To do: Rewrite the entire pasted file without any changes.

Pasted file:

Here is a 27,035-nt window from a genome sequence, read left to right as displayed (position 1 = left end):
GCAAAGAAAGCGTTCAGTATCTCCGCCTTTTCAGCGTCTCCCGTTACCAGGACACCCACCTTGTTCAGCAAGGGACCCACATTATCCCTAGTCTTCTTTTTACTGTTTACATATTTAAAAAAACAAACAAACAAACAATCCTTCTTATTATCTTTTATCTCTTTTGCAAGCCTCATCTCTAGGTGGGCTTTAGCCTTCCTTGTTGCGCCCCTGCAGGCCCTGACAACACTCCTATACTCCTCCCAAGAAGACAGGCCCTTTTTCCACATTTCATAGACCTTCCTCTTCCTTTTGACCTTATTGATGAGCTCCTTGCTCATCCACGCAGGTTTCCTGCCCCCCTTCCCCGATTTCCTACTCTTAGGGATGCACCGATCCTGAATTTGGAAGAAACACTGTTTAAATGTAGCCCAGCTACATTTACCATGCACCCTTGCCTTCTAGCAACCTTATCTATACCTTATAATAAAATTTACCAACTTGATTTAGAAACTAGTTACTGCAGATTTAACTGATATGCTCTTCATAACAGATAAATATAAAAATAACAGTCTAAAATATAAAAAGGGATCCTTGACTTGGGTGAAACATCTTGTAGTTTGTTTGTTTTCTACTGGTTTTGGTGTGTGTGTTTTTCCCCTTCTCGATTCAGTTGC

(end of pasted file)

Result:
Here is a 27,035-nt window from a genome sequence, read left to right as displayed (position 1 = left end):
GCAAAGAAAGCGTTCAGTATCTCCGCCTTTTCAGCGTCTCCCGTTACCAGGACACCCACCTTGTTCAGCAAGGGACCCACATTATCCCTAGTCTTCTTTTTACTGTTTACATATTTAAAAAAACAAACAAACAAACAATCCTTCTTATTATCTTTTATCTCTTTTGCAAGCCTCATCTCTAGGTGGGCTTTAGCCTTCCTTGTTGCGCCCCTGCAGGCCCTGACAACACTCCTATACTCCTCCCAAGAAGACAGGCCCTTTTTCCACATTTCATAGACCTTCCTCTTCCTTTTGACCTTATTGATGAGCTCCTTGCTCATCCACGCAGGTTTCCTGCCCCCCTTCCCCGATTTCCTACTCTTAGGGATGCACCGATCCTGAATTTGGAAGAAACACTGTTTAAATGTAGCCCAGCTACATTTACCATGCACCCTTGCCTTCTAGCAACCTTATCTATACCTTATAATAAAATTTACCAACTTGATTTAGAAACTAGTTACTGCAGATTTAACTGATATGCTCTTCATAACAGATAAATATAAAAATAACAGTCTAAAATATAAAAAGGGATCCTTGACTTGGGTGAAACATCTTGTAGTTTGTTTGTTTTCTACTGGTTTTGGTGTGTGTGTTTTTCCCCTTCTCGATTCAGTTGC